Signs of Infection After a Root Canal
Root canals are probably the most dreaded of all dental procedures. But root canal therapy is a routine procedure, and most patients do not experience complications.
While it is rare, infected root canals can become problematic again after you have had a root canal performed. You should contact our dental office immediately if you have recently had a root canal treatment and have any of the following symptoms.
Common Signs of Infection After a Root Canal
Root canal infections often produce numerous symptoms, like severe tooth pain. Please call our office right away if you experience any of these indications.
- Severe Pain: Your tooth pain worsens after treatment or does not improve within a week of the root canal surgery.
- Extreme Tooth Sensitivity: Your tooth becomes extremely sensitive to hot or cold food or beverages.
- Excessive Swelling or Tenderness: Your procedure causes significant swelling or is extremely painful in a specific region.
- Bad Breath/Bad Taste in the Mouth: Sometimes, an infection can produce a foul odor or bad breath. Some patients also experience a bitter flavor.
- A Pimple Appears on your Gums: A dental abscess might occasionally result in a pimple on the gums. It may be tempting to rupture the pimple to relieve the pressure, but doing so can cause the infection to spread.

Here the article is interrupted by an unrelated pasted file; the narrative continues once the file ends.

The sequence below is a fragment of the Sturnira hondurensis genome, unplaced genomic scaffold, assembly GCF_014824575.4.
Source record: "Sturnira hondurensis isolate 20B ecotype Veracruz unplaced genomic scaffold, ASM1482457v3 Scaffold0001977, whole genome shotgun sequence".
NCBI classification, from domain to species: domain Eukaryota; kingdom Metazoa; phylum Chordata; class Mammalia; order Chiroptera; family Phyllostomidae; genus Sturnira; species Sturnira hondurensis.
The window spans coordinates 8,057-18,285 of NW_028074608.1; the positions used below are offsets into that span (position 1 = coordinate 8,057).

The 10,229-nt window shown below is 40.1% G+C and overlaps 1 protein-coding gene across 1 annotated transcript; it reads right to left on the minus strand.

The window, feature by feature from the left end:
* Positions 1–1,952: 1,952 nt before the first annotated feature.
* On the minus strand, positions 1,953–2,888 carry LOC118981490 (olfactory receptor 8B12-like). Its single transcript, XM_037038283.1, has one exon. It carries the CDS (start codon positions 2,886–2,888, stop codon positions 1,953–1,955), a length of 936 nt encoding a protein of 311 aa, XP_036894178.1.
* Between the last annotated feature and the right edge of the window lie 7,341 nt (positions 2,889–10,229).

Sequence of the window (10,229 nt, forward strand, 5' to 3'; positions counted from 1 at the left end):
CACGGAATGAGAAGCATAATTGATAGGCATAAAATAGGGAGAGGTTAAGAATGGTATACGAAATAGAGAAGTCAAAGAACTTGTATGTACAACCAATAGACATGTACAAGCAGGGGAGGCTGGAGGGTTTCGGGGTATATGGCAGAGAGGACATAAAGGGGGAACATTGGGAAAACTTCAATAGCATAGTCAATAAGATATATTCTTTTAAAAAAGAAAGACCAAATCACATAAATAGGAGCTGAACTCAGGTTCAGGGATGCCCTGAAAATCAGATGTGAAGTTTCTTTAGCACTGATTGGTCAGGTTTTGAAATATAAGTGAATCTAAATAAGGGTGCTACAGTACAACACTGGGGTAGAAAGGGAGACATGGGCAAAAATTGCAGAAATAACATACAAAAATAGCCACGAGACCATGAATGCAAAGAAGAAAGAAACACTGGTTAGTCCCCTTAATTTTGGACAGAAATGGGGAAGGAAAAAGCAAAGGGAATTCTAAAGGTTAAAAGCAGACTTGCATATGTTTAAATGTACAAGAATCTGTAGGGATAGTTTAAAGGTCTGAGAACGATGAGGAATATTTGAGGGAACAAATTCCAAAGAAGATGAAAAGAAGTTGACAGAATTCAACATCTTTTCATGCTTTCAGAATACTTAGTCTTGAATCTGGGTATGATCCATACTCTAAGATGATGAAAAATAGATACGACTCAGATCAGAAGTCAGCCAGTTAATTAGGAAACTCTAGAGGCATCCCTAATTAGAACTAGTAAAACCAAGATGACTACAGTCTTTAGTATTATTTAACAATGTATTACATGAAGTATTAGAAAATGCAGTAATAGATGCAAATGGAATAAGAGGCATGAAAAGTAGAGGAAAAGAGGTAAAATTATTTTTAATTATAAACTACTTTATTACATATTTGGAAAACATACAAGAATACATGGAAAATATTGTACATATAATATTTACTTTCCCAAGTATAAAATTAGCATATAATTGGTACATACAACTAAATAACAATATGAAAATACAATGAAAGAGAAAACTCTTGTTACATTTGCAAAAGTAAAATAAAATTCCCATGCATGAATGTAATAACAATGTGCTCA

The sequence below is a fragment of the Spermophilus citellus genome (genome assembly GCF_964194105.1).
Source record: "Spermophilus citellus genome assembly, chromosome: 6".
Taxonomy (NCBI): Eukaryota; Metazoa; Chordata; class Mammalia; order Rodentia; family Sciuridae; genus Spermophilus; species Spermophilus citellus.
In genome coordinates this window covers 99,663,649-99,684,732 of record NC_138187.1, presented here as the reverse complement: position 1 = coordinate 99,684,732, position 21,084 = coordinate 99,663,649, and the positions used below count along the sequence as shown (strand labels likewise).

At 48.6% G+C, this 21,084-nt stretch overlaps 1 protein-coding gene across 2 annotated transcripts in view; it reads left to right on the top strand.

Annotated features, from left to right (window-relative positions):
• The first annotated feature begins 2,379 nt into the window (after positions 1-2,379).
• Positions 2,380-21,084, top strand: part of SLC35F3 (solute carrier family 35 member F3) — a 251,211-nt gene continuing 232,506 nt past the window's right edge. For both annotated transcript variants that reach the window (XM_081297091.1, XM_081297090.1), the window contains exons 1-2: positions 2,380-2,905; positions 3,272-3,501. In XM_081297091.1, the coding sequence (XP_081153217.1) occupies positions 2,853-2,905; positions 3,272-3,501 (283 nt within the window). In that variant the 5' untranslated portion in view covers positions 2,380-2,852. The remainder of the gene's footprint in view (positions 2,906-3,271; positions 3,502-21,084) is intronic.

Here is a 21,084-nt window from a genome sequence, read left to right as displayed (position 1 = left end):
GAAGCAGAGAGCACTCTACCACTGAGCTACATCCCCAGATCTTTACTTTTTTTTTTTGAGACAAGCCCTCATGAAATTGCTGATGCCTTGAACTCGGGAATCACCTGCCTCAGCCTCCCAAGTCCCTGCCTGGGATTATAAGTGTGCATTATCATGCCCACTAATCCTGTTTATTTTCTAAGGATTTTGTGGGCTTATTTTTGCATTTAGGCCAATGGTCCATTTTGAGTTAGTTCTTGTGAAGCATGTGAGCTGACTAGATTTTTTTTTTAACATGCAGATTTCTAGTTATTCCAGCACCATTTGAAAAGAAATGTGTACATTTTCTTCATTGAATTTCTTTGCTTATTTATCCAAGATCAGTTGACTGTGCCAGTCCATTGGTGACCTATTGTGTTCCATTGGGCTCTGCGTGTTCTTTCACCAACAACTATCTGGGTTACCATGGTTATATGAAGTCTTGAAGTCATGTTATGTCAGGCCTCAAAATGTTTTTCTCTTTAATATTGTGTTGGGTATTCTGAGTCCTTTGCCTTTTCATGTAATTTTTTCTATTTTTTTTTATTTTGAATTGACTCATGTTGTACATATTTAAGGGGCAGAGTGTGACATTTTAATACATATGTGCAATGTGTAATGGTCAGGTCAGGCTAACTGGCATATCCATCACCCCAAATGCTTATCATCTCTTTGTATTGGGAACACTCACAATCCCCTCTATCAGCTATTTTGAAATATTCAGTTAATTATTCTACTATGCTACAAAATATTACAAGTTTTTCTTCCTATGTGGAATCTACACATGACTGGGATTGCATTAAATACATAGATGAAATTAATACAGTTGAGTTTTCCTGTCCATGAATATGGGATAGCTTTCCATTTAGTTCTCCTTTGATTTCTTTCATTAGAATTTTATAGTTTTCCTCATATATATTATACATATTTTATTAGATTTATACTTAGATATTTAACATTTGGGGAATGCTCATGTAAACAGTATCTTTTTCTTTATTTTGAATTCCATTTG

How quickly does an infection appear after a root canal?
Unfortunately, there is no timetable for a possible infection. Most infections, however, occur within the first two weeks following surgery.
If the infection recurs several years after the surgery, it usually indicates additional tooth decay in the inner layer, which would have allowed bacteria to access the previously sealed root. Regular cleanings and checkups can aid in the prevention of root canal infection.
Why would a root canal infection return?
Sometimes, because of the root’s shape or position, cleaning and disinfecting it might be challenging. Even the most seasoned dentists may struggle to reach every nook and cranny of your tooth to eliminate germs. Furthermore, if bacteria is left behind after the dental treatment, it can cause another infection.
Bacteria can also enter the canal during the procedure. A root canal is always done with sterile equipment in a clean location, but saliva may inadvertently contact the open area and transmit germs.
Finally, the infection might be more complicated than initially thought. Or the bacteria could have been antibiotic-resistant. Sometimes, a single treatment isn’t enough to cure it.
Can a root canal infection heal on its own?
No. An infected root canal always requires treatment to heal.
When infection or dental abscess is not treated, it may spread to other areas of the body. If the infection spreads, it may cause additional problems, such as sepsis, which can be fatal.
How is a root canal infection treated?
A dental infection usually responds well to a course of antibiotics. However, if the infection persists, it may be necessary for surgery or additional procedures.
If you think you need a root canal procedure, or if you think you may be experiencing another infection following root canal treatment, let us know as soon as possible. You can call our office at 301-464-2323 or click here to request an appointment.